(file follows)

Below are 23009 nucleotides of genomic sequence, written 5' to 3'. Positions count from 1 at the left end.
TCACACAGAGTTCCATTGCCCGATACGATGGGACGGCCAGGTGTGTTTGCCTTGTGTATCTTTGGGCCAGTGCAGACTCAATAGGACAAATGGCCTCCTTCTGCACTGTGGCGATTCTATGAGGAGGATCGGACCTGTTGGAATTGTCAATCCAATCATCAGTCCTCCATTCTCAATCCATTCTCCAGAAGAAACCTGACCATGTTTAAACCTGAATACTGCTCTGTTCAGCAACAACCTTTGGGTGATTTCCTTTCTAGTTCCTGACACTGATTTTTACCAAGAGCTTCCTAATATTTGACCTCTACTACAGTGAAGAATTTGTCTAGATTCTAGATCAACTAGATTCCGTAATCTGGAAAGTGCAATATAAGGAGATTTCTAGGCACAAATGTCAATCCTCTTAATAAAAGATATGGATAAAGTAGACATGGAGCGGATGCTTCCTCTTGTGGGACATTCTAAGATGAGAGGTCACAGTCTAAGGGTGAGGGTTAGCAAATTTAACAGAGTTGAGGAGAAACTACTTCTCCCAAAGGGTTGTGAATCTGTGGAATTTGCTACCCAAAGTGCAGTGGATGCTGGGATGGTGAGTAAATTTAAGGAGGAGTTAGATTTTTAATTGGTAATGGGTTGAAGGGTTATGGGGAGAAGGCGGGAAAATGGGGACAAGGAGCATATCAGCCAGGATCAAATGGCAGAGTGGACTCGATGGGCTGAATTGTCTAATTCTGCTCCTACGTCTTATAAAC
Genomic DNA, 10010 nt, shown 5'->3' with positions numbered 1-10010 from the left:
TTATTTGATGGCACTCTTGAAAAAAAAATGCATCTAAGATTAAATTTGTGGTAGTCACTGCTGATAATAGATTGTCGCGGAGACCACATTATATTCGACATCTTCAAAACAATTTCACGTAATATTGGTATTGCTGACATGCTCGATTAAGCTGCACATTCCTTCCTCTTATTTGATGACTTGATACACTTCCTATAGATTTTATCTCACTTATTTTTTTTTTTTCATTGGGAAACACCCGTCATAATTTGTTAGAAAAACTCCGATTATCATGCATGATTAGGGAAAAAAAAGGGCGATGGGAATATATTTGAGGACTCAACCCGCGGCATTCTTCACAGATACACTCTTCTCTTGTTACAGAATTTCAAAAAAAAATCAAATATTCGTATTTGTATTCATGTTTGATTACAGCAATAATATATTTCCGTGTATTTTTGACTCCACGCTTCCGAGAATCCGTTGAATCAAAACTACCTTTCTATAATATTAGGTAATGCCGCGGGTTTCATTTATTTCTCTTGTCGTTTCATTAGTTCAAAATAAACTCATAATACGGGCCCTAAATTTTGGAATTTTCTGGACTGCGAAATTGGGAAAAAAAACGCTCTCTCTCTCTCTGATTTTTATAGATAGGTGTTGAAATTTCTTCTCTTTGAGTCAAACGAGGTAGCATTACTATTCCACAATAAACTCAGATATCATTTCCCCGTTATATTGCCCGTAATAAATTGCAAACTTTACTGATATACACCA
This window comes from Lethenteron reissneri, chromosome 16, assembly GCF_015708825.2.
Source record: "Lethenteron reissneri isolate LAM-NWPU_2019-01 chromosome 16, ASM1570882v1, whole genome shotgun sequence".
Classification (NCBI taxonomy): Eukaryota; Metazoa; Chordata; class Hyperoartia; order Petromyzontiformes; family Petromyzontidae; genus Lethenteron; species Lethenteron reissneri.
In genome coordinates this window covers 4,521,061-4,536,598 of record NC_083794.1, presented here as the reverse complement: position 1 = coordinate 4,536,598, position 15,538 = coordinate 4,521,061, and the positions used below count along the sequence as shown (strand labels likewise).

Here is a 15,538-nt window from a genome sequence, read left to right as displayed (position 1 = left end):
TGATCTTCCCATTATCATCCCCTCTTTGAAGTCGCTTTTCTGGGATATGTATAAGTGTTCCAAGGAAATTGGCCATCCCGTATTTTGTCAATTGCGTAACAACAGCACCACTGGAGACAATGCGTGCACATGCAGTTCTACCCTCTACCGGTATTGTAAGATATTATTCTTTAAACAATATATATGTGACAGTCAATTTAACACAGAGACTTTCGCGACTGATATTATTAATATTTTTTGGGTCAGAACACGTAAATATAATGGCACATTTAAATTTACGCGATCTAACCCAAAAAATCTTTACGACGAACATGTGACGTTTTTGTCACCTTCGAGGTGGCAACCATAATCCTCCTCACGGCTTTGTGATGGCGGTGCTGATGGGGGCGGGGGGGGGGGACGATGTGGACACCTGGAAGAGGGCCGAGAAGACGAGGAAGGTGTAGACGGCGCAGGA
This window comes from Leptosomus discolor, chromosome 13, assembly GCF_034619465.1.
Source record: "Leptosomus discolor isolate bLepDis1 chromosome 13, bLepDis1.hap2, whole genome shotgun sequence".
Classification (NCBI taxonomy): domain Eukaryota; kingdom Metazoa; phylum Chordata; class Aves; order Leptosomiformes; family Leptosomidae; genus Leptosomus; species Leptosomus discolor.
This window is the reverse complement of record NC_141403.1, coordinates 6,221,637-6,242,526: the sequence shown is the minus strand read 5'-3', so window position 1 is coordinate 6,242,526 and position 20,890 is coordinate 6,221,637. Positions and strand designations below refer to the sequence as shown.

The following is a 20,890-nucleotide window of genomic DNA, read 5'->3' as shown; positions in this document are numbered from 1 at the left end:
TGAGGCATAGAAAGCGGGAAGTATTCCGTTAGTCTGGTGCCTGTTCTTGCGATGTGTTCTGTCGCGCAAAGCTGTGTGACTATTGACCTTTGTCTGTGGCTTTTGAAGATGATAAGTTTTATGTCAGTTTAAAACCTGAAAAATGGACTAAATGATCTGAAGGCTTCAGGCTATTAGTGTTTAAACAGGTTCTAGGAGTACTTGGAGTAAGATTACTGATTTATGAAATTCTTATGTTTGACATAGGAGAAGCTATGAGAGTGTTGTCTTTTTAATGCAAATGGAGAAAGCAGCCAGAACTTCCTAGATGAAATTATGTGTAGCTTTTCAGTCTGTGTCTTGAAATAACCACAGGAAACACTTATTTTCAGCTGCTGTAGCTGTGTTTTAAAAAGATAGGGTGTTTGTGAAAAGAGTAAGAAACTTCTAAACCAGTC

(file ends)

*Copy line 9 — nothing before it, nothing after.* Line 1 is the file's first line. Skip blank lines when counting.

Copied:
Here is a 15,538-nt window from a genome sequence, read left to right as displayed (position 1 = left end):